17d         A moving sort of entertainment? (8)
ROADSHOW – Cryptic definition of an entertainment that may travel to various places.

18d         Horse at home eating a huge quantity (8)
MOUNTAIN – What a horse is when you sit on it, and ‘at home’, placed either side of A (from the clue).

19d         Slow up, being restricted by explosive chemical (7)
HYDRATE – Reverse (up) a word for slow or belated, then wrap a two-letter abbreviation for some explosive around the result.

21d         The female wanting love but denied love is put off (6)
SHELVE – Put together the female pronoun and L(o)VE (from the clue), then remove the letter which looks like a love score at tennis.

22d         Tennis tournament Don avoids — it can be boring (6)
WIMBLE – Remove the DON from the end of a famous tennis tournament, to get the name of an unusual boring tool like a gimlet or auger.

The Quick Crossword pun CACHE + OOZE = CASHEWS

48 comments on “DT 28545

  1. Very friendly Giovanni indeed – I hadn’t heard of the boring item in 22d but I feel I really should get one if only to drop ‘would you like to borrow my 22d?’ into a conversation

    Thanks to Giovanni and Deep Threat

  2. The four long anagrams really made this very straightforward – I got it all done and dusted well before lights out last night, no real problems.

    Only 23a and 26a made me pause for thought!

  3. I am not in the read and write camp, but nonetheless this was at the easier end of Giovanni’s spectrum. My last one in was 9a with 20a taking the prize for my COTD. Overall this was 2*/3.5* for me, with many thanks to The Don and DT.

  4. A very enjoyable puzzle which by Giovanni standards was a R&W – */****.

    Candidates for favourite – 20a, 23a, 1d, 17d, 19d, 22d, and probably a few more – and the most likely winner is 22d (for the personal reference).

    Thanks to Giovanni and DT.

  5. I thought this was a very entertaining puzzle with well thought out and diverse clues, I liked 6d and 20a particularly- must see it one day.I am going for a **/**** .
    Many thanks to Giovanni and DT for his blog- I was hoping to see a ‘bunnie’ somewhere! if the opportunity presented itself !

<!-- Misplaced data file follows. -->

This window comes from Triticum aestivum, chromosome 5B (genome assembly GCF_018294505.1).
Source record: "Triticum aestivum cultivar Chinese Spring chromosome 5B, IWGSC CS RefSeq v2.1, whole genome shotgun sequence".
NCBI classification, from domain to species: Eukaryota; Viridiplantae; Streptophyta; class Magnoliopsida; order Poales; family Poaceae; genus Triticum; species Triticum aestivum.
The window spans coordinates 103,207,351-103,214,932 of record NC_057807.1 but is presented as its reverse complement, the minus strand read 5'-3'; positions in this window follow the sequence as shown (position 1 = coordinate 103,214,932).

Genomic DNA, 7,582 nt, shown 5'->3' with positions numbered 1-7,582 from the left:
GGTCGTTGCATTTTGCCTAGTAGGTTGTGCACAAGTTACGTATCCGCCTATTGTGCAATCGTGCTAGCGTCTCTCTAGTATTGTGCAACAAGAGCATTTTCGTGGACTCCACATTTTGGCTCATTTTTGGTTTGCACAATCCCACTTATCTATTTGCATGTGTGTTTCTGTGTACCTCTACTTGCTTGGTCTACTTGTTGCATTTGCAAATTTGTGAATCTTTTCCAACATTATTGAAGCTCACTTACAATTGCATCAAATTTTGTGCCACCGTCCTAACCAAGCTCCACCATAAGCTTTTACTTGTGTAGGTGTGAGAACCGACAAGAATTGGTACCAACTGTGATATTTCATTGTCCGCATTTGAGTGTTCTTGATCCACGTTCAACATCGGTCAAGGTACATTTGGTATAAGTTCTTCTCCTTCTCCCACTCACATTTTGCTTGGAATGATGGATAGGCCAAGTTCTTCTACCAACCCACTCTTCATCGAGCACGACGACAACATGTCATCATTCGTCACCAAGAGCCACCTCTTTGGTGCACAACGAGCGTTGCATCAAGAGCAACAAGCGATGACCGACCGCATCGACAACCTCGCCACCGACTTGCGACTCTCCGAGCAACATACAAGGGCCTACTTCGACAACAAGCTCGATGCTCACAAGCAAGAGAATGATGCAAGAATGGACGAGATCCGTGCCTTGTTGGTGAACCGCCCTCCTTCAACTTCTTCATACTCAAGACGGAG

6. Nothing too daunting today but plenty to amuse. Framework of four 13-letters certainly helped to get me off the mark. Bunged in 19d as an unparsed verb but failed to think of the chemical. Fav was 22d which had to be although I was unfamiliar with the boring tool. Thank you Giovanni and DT.

  7. Like some of you the 4 long framework answers went in straightaway making the rest of the puzzle very straightforward. 22d a new word for me but easily deducible.
    05*/***. 26a held me up for a couple of minutes, didn’t spot the lurker immediately. Even listening to Metallica at the same time didn’t slow me down. No particular favourite today. I shall now go and crash and burn with the Toughie I suspect.

    1. Metallica. Jeeps, I think you might be in a minority of one there – on this blog at least. That must be like trying to repair a watch in an earthquake.

  8. 1*/2*. A few in the SW corner prevented this from being a total R&W. Nothing obscure here but nothing too inspiring either with a few iffy surfaces to boot (particularly 6a).

    Thanks to Giovanni and to DT.

      1. Angellov, I am happy with the wordplay, it’s the surface reading of the clue that appears to me to make no sense.

  9. This one could very well have been a 1*, but for a failure to spot a few obvious answers in the bottom half – including yon lurker (for which latter, second half of the clue describes my situation precisely!). Friday’s crossword can be a bit of a slog, but there was plenty of free reign in this one. Didn’t pick up on the parsing of 20a until I saw D.T.s picture. 22d favourite.

  10. Much of this was R&W. The bottom right quadrant held me up until I spotted the lurker in 26a. The boring tool was a new word for me to stow away in my faulty memory bank along with miscellany such as dashpot and drupe which I know only because of the crossword. 23a was my favourite clue.

  11. Well that was all over quicker than a usual Friday. Top half was a r/w with the bottom just pulling it into the “stars” for me. */** and thanks to all, but where do i go for more crosswords of a similar level to the back pager? I only usually have a go at the Toughie if someone (usually CS) gives it an “approachable” heads up or the blogger awards a single star?